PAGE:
Pub Date: May 1, 1995

ISBN: 0-19-508629-4

Page Count: 224

Publisher: Oxford Univ.

Review Posted Online: May 20, 2010

Kirkus Reviews Issue: March 1, 1995

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Necessarily swift and adumbrative as well as inclusive, focused, and graceful.


A light-speed tour of (mostly) Western poetry, from the 4,000-year-old Gilgamesh to the work of Australian poet Les Murray, who died in 2019.

In the latest entry in the publisher’s Little Histories series, Carey, an emeritus professor at Oxford whose books include What Good Are the Arts? and The Unexpected Professor: An Oxford Life in Books, offers a quick definition of poetry—“relates to language as music relates to noise. It is language made special”—before diving in to poetry’s vast history. In most chapters, the author deals with only a few writers, but as the narrative progresses, he finds himself forced to deal with far more than a handful. In his chapter on 20th-century political poets, for example, he talks about 14 writers in seven pages. Carey displays a determination to inform us about who the best poets were—and what their best poems were. The word “greatest” appears continually; Chaucer was “the greatest medieval English poet,” and Langston Hughes was “the greatest male poet” of the Harlem Renaissance. For readers who need a refresher—or suggestions for the nightstand—Carey provides the best-known names and the most celebrated poems, including Paradise Lost (about which the author has written extensively), “Kubla Khan,” “Ozymandias,” “The Charge of the Light Brigade,” Wordsworth and Coleridge’s Lyrical Ballads, which “changed the course of English poetry.” Carey explains some poetic technique (Hopkins’ “sprung rhythm”) and pauses occasionally to provide autobiographical tidbits—e.g., John Masefield, who wrote the famous “Sea Fever,” “hated the sea.” We learn, as well, about the sexuality of some poets (Auden was bisexual), and, especially later on, Carey discusses the demons that drove some of them, Robert Lowell and Sylvia Plath among them. Refreshingly, he includes many women in the volume—all the way back to Sappho—and has especially kind words for Marianne Moore and Elizabeth Bishop, who share a chapter.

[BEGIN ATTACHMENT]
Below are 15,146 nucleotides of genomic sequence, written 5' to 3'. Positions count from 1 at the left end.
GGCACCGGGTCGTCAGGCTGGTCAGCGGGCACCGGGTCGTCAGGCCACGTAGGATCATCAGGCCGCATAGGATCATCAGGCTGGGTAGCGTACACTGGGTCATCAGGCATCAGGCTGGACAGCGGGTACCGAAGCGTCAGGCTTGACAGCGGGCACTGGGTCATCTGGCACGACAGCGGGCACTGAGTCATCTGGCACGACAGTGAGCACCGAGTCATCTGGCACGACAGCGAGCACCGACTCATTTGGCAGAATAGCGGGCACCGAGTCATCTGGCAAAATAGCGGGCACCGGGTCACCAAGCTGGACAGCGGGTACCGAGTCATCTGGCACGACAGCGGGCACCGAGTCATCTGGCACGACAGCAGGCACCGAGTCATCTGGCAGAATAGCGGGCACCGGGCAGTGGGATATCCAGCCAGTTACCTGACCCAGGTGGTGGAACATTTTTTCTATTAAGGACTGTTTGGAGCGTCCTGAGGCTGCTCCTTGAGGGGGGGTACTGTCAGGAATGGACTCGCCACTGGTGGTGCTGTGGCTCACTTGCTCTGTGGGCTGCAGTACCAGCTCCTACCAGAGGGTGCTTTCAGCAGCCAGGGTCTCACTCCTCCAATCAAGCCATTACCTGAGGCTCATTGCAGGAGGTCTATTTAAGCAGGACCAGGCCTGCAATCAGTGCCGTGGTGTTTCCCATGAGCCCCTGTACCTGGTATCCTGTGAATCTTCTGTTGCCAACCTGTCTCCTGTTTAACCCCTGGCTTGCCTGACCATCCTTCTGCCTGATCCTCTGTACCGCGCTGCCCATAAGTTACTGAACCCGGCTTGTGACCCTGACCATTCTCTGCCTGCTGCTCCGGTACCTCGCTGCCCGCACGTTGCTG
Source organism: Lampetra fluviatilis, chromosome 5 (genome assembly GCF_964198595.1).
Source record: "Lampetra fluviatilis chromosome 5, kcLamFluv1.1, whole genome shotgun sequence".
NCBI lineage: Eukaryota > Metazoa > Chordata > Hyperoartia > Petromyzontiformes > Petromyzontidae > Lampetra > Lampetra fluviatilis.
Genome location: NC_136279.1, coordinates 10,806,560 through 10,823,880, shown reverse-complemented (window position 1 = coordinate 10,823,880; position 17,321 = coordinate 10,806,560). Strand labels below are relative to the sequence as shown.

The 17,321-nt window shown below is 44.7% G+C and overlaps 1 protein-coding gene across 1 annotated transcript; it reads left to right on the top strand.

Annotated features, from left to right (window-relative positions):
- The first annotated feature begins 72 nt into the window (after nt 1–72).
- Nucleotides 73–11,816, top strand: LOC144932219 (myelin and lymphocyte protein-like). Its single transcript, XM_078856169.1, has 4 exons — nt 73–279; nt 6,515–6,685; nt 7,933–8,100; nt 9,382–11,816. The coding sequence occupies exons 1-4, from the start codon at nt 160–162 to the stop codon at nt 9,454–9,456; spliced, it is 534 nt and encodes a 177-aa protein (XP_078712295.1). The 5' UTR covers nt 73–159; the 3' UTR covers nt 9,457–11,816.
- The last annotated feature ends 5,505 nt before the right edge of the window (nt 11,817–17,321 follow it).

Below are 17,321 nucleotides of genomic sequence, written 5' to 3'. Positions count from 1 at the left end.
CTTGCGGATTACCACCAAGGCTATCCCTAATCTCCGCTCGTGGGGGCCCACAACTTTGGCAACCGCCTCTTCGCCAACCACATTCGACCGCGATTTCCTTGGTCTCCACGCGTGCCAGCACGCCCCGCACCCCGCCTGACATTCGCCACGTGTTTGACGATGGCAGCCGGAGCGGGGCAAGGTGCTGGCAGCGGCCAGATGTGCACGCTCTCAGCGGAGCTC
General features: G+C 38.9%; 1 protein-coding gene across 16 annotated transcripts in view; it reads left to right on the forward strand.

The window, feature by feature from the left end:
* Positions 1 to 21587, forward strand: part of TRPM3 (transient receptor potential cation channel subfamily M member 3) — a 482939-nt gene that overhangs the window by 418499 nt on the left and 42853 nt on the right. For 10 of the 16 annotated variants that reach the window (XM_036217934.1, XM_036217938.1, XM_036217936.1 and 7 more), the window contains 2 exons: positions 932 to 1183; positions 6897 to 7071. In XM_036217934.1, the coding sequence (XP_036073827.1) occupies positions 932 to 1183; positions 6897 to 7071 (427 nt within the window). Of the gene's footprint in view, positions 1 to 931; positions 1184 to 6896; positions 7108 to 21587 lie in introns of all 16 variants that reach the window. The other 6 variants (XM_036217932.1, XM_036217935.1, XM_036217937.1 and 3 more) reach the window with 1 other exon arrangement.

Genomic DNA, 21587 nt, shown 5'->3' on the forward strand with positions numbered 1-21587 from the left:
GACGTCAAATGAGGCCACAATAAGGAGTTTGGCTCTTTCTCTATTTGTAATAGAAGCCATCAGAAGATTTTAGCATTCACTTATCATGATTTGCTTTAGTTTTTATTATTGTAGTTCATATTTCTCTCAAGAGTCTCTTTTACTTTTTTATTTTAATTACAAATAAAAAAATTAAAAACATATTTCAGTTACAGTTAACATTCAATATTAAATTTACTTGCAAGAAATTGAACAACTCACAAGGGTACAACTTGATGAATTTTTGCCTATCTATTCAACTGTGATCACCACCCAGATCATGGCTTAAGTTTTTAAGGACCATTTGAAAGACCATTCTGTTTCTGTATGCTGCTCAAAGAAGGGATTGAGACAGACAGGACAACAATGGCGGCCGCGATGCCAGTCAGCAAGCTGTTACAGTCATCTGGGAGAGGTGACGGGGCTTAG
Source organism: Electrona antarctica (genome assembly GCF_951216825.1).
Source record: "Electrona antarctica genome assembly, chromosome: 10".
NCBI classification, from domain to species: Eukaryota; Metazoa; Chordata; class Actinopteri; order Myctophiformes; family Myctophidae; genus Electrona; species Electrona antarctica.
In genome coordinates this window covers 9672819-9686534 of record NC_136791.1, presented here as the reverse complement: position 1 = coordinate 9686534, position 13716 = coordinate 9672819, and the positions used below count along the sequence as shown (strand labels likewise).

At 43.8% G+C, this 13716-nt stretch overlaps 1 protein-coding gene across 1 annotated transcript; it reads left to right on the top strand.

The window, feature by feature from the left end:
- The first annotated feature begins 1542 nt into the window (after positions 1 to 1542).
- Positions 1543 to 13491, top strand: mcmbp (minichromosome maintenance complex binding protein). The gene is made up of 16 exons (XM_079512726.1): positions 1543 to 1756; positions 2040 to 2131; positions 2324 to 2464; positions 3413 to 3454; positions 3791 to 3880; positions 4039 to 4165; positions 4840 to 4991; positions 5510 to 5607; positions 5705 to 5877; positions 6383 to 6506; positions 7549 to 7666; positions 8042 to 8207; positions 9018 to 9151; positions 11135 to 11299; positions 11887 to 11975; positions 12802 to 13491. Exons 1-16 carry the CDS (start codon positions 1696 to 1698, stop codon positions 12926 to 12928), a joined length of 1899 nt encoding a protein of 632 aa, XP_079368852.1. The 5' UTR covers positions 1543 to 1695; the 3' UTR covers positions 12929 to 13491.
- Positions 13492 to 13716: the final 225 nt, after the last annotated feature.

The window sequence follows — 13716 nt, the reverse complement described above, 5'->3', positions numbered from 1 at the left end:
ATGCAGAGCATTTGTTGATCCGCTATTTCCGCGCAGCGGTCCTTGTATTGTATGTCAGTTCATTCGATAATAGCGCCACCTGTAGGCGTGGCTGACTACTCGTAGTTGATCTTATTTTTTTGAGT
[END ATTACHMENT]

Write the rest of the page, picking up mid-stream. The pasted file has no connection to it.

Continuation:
Necessarily swift and adumbrative as well as inclusive, focused, and graceful.

Pub Date: April 21, 2020

ISBN: 978-0-300-23222-6

Page Count: 304

Publisher: Yale Univ.

Review Posted Online: Feb. 9, 2020

Kirkus Reviews Issue: March 1, 2020